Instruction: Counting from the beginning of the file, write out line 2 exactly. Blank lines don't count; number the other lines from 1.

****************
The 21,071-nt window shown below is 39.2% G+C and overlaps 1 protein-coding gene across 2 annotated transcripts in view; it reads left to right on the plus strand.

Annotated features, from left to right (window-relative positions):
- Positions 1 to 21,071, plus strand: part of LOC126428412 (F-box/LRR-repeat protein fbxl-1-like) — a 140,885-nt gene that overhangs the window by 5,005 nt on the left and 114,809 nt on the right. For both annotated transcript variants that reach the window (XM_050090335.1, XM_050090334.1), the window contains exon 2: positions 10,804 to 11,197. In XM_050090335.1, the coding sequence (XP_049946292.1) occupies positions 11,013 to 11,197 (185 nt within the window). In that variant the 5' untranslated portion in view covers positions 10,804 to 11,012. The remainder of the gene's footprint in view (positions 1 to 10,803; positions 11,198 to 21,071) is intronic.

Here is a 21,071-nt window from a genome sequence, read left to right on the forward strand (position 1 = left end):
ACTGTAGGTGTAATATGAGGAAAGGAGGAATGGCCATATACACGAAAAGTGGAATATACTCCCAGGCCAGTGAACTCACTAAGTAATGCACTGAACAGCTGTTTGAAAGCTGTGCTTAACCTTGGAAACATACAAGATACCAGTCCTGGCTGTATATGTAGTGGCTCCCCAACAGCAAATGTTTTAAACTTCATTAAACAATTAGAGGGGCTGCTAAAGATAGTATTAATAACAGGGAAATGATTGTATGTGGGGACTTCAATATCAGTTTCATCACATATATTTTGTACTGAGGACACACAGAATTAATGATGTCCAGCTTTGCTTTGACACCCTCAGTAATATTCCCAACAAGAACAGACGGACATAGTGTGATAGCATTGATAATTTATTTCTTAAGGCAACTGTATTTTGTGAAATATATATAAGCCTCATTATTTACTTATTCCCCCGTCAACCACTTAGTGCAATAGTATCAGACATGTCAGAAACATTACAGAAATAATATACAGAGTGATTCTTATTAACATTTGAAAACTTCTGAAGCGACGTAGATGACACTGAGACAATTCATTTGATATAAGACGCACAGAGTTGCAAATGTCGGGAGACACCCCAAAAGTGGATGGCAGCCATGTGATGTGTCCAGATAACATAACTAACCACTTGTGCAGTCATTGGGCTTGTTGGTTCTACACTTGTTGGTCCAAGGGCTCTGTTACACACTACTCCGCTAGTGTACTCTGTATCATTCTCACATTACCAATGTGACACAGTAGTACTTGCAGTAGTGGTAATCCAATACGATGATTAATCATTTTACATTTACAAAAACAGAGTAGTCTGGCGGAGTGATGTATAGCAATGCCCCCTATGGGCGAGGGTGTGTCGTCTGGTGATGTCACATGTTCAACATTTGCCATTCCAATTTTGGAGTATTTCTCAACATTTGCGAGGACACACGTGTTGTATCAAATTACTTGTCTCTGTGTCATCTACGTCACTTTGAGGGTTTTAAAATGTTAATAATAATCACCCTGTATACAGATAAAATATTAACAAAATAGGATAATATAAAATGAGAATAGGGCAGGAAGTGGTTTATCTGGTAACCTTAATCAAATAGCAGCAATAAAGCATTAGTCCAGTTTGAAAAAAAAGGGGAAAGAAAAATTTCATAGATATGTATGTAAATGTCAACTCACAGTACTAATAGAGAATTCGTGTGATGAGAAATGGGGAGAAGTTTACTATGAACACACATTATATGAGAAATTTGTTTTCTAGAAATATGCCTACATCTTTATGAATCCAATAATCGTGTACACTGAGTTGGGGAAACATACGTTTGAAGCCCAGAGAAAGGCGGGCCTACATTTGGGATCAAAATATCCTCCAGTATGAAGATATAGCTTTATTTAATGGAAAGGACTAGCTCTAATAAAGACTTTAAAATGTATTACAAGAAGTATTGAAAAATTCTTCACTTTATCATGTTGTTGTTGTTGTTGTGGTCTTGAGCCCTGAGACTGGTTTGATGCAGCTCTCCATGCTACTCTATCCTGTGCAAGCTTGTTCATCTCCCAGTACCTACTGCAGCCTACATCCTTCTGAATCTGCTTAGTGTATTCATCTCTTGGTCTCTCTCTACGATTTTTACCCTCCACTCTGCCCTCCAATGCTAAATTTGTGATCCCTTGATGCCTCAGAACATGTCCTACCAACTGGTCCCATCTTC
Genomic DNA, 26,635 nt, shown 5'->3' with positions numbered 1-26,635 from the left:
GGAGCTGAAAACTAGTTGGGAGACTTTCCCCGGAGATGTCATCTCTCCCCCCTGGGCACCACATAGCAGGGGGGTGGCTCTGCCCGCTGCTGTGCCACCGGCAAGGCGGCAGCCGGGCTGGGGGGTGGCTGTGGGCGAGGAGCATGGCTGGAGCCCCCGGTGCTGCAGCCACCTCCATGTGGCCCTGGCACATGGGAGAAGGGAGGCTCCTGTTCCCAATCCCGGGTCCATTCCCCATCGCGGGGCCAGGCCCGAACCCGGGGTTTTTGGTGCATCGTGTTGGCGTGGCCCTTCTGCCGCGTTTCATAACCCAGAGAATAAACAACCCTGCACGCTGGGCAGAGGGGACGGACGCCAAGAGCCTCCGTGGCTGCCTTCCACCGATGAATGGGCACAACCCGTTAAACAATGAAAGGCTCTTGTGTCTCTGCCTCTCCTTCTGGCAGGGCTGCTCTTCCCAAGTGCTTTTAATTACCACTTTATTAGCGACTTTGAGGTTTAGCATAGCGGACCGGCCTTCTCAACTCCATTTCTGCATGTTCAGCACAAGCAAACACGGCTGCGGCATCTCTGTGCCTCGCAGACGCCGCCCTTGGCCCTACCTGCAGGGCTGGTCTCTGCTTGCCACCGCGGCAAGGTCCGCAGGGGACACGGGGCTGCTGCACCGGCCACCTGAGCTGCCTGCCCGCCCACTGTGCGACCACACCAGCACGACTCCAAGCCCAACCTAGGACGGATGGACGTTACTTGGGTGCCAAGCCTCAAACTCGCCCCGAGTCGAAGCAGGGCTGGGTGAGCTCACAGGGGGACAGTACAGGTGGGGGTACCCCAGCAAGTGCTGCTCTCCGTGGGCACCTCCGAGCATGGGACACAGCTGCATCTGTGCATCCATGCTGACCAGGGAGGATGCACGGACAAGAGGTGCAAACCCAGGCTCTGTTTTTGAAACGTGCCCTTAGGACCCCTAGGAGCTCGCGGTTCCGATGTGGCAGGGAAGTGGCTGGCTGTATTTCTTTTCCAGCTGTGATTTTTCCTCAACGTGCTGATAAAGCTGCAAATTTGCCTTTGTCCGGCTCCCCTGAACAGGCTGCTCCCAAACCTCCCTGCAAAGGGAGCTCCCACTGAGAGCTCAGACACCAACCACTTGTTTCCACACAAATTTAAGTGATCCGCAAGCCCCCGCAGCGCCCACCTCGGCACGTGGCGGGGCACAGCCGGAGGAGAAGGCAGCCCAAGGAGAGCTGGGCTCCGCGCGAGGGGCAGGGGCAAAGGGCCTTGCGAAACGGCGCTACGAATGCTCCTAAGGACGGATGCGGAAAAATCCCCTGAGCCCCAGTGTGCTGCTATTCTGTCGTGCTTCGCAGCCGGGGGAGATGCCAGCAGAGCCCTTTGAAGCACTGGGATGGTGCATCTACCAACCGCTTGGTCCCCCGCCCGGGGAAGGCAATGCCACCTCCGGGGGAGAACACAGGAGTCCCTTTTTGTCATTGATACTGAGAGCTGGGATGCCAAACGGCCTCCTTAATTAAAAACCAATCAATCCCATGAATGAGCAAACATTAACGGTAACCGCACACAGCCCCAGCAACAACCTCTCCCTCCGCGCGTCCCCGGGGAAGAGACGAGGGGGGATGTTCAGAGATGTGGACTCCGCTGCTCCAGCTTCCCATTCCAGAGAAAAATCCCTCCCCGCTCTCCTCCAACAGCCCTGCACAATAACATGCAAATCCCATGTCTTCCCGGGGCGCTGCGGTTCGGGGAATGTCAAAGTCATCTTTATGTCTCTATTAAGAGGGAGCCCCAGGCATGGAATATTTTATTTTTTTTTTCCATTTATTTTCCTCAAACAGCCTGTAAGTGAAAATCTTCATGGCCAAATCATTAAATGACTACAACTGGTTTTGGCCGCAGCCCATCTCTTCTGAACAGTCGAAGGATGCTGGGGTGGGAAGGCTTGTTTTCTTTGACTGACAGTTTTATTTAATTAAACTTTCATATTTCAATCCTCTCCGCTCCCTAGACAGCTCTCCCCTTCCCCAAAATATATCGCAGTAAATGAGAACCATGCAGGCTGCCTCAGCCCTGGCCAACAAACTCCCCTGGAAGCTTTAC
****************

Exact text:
Annotated features, from left to right (window-relative positions):